From: Aviation Week
Posted: Friday, May 9, 2003
WASHINGTON, DC -- Aviation Week & Space Technology reports in its May 12 issue that out of about 60 key NASA and contractor managers and technicians interviewed by the Columbia Accident Board on shuttle safety, "not a single person said that the NASA quality program is where it ought to be", investigators told the magazine.
AW&ST reports that as a result of this and other assessments, the Columbia Accident Board will site serious deficiencies in NASA's overall safety program as a root cause or significant contributing factor to the Feb. 1 loss of shuttle Columbia and her seven astronauts. Those killed included Israel's first astronaut Ilan Ramon.
The deficiencies include a lack of effectiveness on how NASA carried out the U.S. government's responsibility for broad safety oversight when it transferred more specific quality control duties to the shuttle prime contractor United Space Alliance.
The finding is likely to draw substantial interest by the Bush Administration and Congressional oversight committees about NASA fulfillment of its government mandated safety responsibilities, AW&ST said.
Among the NASA deficiencies that will be cited by the Accident Board is a lack of NASA internal scrutiny of the agency's own safety program, according to AW&ST.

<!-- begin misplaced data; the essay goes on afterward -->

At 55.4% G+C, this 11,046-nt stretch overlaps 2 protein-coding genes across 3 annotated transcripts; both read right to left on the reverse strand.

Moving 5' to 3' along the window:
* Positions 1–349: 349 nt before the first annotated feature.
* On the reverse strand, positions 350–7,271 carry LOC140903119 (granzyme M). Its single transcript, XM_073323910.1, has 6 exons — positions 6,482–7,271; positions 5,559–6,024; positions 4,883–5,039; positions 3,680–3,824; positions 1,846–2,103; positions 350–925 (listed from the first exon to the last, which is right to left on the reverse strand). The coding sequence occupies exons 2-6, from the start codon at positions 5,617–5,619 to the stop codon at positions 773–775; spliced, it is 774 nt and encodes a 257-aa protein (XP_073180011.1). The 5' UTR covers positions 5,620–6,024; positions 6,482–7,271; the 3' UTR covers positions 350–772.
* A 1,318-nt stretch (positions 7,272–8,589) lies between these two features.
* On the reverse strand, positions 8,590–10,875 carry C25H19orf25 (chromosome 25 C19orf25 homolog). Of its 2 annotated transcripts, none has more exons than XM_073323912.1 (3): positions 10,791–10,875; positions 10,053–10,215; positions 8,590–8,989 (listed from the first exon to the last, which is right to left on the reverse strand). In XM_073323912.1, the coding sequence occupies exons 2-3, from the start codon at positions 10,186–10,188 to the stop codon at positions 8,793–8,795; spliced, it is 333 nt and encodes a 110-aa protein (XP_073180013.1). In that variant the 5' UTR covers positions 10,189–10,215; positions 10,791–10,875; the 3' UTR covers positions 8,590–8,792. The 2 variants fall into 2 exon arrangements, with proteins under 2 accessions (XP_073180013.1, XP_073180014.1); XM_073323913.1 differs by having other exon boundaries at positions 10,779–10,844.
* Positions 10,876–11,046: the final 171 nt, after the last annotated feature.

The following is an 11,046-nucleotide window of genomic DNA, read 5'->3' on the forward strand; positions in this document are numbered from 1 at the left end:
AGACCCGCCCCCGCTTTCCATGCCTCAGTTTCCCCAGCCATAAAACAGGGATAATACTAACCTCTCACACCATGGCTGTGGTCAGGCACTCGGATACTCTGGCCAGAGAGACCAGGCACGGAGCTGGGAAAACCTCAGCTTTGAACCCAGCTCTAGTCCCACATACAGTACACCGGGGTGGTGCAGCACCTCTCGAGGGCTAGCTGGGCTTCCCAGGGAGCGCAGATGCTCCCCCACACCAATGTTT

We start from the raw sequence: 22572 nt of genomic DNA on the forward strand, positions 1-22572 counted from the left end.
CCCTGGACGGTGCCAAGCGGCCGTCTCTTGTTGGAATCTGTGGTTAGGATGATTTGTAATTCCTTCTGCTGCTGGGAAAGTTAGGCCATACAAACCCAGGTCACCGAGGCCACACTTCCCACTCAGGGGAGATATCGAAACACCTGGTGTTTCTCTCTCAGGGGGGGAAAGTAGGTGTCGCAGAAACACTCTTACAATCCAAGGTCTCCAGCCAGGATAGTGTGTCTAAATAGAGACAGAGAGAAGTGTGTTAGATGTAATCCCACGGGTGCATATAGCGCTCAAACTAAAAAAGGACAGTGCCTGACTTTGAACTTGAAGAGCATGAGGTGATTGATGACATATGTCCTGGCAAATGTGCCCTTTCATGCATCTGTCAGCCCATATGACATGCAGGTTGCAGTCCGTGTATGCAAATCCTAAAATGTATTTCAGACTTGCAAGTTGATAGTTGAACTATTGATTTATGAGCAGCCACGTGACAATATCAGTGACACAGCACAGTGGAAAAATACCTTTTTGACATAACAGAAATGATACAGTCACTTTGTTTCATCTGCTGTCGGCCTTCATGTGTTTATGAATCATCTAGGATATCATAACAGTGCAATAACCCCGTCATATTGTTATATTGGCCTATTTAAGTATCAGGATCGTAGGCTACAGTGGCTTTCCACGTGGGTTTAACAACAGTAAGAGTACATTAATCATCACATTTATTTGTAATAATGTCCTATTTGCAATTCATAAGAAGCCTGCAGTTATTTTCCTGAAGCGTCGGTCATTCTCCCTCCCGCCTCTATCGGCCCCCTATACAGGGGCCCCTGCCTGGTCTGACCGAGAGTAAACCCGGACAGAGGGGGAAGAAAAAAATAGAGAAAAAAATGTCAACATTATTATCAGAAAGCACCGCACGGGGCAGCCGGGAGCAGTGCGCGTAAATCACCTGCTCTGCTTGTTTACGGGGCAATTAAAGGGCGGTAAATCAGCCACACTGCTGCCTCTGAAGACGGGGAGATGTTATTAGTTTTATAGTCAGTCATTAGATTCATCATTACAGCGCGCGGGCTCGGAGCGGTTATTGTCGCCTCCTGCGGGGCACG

"There is no automatic program review" required periodically of NASA's own safety efforts. There is no overall NASA process "to address what we are not doing that we should be doing," an investigator told the magazine.
AW&ST also reports that NASA's own internal post-Columbia accident review has begun to reveal details on past safety related events that did not result in incidents, but could have.
The Accident Board has been preliminarily briefed on one case where NASA decided not to replace a "Criticality-1"-related component that had been showing anomalous behavior. These so-called Crit-1 components have life or death implications for shuttle astronauts.
The component in question then did fail during the launch of shuttle Mission STS-112 last October, but a redundant system prevented a launch catastrophe, AW&ST reported.
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